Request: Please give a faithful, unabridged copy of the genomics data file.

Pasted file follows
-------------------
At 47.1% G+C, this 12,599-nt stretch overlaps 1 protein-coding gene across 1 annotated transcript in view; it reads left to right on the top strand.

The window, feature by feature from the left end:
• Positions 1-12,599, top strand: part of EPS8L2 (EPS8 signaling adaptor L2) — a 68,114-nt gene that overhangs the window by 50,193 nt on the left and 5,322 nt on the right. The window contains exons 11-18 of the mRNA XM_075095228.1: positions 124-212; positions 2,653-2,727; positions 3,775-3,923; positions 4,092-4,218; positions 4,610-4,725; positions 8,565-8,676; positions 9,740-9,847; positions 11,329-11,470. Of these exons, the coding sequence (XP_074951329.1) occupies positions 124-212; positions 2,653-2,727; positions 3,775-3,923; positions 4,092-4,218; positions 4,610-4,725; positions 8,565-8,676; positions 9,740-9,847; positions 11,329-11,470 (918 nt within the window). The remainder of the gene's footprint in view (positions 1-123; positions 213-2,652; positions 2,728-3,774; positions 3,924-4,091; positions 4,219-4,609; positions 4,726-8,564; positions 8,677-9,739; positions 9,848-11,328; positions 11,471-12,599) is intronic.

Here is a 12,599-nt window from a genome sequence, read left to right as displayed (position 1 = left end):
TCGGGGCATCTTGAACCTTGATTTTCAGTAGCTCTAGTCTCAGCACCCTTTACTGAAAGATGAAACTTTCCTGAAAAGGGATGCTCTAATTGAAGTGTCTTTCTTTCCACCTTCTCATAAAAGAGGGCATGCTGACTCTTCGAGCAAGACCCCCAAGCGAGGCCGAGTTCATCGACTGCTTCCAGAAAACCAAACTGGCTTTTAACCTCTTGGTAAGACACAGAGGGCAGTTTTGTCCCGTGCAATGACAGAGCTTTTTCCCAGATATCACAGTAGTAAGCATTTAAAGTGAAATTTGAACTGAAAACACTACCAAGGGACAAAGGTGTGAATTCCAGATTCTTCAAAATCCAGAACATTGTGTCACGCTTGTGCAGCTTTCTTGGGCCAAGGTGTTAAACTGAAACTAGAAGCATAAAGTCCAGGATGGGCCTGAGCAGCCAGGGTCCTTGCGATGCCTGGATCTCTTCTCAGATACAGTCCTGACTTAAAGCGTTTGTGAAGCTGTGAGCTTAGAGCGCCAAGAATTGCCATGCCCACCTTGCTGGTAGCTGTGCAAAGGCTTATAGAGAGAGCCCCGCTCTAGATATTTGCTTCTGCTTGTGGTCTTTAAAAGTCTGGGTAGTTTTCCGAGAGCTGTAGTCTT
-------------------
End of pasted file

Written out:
At 47.1% G+C, this 12,599-nt stretch overlaps 1 protein-coding gene across 1 annotated transcript in view; it reads left to right on the top strand.

The window, feature by feature from the left end:
• Positions 1-12,599, top strand: part of EPS8L2 (EPS8 signaling adaptor L2) — a 68,114-nt gene that overhangs the window by 50,193 nt on the left and 5,322 nt on the right. The window contains exons 11-18 of the mRNA XM_075095228.1: positions 124-212; positions 2,653-2,727; positions 3,775-3,923; positions 4,092-4,218; positions 4,610-4,725; positions 8,565-8,676; positions 9,740-9,847; positions 11,329-11,470. Of these exons, the coding sequence (XP_074951329.1) occupies positions 124-212; positions 2,653-2,727; positions 3,775-3,923; positions 4,092-4,218; positions 4,610-4,725; positions 8,565-8,676; positions 9,740-9,847; positions 11,329-11,470 (918 nt within the window). The remainder of the gene's footprint in view (positions 1-123; positions 213-2,652; positions 2,728-3,774; positions 3,924-4,091; positions 4,219-4,609; positions 4,726-8,564; positions 8,677-9,739; positions 9,848-11,328; positions 11,471-12,599) is intronic.

Here is a 12,599-nt window from a genome sequence, read left to right as displayed (position 1 = left end):
TCGGGGCATCTTGAACCTTGATTTTCAGTAGCTCTAGTCTCAGCACCCTTTACTGAAAGATGAAACTTTCCTGAAAAGGGATGCTCTAATTGAAGTGTCTTTCTTTCCACCTTCTCATAAAAGAGGGCATGCTGACTCTTCGAGCAAGACCCCCAAGCGAGGCCGAGTTCATCGACTGCTTCCAGAAAACCAAACTGGCTTTTAACCTCTTGGTAAGACACAGAGGGCAGTTTTGTCCCGTGCAATGACAGAGCTTTTTCCCAGATATCACAGTAGTAAGCATTTAAAGTGAAATTTGAACTGAAAACACTACCAAGGGACAAAGGTGTGAATTCCAGATTCTTCAAAATCCAGAACATTGTGTCACGCTTGTGCAGCTTTCTTGGGCCAAGGTGTTAAACTGAAACTAGAAGCATAAAGTCCAGGATGGGCCTGAGCAGCCAGGGTCCTTGCGATGCCTGGATCTCTTCTCAGATACAGTCCTGACTTAAAGCGTTTGTGAAGCTGTGAGCTTAGAGCGCCAAGAATTGCCATGCCCACCTTGCTGGTAGCTGTGCAAAGGCTTATAGAGAGAGCCCCGCTCTAGATATTTGCTTCTGCTTGTGGTCTTTAAAAGTCTGGGTAGTTTTCCGAGAGCTGTAGTCTT